By Padma Nagappan
Children are generally active when they are young but their level of activity often tapers off as they enter their teens, which leads to a high incidence of obesity, associate professor of preventive medicine at the University of Southern California’s Keck School of Medicine Donna Spruijt-Metz said during her remarks at the WLSA’s Wireless Health 2012 event last week. The number of obese youths has tripled over the past 30 years, she said.
Spruijt-Metz leads a group of research students in the KNOWME Networks project, which is developing wireless body area networks specifically designed for minority youth. The wearable device offers non-intrusive monitoring of metabolic health, vital signs, and physical activity.
“The distribution of obesity is not fair. Hispanic and African youth suffer more so than their peers. The national obesity average is 45 percent but in Southern California where I live it’s 60 percent,” Spruijt-Metz said.
She also highlighted how obesity impacts not just health but social life, since obese children are teased, taunted and often have poor body images. Overweight children also have a much higher chance of becoming overweight adults.
“Visceral fat makes them more sensitive to diabetes and cardiovascular disease,” Spruijit-Metz said. “Physical activity decreases adiposity, while sedentary behavior increases risk for metabolic syndrome and risk of obesity.”
KNOWME has developed a suite of Bluetooth enabled sensors that send streaming data to smartphones, which Nokia supplied for the system’s trials. The vital sign data and physical activity data is then transmitted to the project’s server where it is analyzed and translated in realtime by observers. Observing researchers then send text messages to the youth with the gist of the data. It can also be shared with care givers and organized and time-stamped to give them a realistic look at the youth’s vitals and level of activity.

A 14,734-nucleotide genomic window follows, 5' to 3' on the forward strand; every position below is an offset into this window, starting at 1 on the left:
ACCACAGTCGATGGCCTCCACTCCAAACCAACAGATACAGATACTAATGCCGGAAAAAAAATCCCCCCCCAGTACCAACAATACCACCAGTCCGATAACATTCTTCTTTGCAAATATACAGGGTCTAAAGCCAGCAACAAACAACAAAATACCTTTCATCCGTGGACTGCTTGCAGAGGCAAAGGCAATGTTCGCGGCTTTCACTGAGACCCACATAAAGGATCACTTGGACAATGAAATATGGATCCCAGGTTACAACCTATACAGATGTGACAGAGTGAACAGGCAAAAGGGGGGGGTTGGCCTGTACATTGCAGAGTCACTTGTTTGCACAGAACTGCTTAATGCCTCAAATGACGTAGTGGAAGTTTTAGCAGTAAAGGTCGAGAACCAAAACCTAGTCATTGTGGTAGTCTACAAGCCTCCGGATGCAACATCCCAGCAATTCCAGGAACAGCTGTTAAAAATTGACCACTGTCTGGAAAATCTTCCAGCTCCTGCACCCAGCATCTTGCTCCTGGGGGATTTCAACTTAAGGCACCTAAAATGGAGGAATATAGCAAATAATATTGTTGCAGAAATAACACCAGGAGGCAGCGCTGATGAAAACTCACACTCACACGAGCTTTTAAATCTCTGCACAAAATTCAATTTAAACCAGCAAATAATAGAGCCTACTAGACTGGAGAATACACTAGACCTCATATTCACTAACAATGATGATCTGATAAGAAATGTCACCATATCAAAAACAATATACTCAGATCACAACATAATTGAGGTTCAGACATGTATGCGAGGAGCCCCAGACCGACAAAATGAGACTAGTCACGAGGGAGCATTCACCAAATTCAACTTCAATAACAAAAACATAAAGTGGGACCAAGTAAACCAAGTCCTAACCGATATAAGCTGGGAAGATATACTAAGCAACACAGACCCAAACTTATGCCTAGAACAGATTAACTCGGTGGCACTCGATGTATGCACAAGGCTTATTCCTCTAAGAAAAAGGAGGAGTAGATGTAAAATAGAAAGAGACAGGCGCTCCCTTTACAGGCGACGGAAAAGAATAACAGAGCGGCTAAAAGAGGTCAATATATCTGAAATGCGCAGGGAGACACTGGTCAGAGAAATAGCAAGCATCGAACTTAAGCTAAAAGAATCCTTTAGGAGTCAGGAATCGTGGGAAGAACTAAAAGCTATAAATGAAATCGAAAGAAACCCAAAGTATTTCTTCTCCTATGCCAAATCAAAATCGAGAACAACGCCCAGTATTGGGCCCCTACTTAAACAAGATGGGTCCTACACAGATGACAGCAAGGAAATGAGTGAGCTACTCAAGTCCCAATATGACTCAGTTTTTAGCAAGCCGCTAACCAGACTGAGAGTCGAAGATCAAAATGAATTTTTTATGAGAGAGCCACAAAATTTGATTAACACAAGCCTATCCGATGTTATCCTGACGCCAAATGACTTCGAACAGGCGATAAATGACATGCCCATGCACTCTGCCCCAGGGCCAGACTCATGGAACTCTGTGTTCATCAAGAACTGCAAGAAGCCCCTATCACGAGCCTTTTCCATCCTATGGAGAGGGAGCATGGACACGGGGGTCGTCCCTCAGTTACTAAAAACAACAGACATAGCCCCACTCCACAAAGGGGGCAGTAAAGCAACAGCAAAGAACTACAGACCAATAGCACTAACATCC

Spruijt-Metz said the study brought in a group of teenagers and asked them how they’d like to wear the sensors and was surprised to hear that rather than a wrist-watch or band, they would prefer to wear a chest band under their clothes. She also cautioned that one thing to keep in mind is to ensure the data being texted to the children is accurate.
“If you are wrong, you are out of there, then they won’t pay any more attention to you,” she said.
One of the concerns researchers had was whether the youth would actually wear the band and keep it on.
They trained the focus group of 12 Hispanic youth in their homes and asked them to wear it for 2.5 days, through all their sports, other activities and down times. The remote monitoring team then texted any one who had been sedentary for too long or those that needed trouble shooting. At the end of the period, the team also conducted an exit interview.
“Technology is here not to make things easier but more effective,” Spruijit-Metz said. “The personal touch is great and if we do the technology right, by the time we get to clinical trial for this, one minder can handle five to ten kids at a session.”
The researchers found that the teenagers were willing to wear the monitor and listen to their suggestions. One even texted the team back that it was “like having a doctor in my pocket”.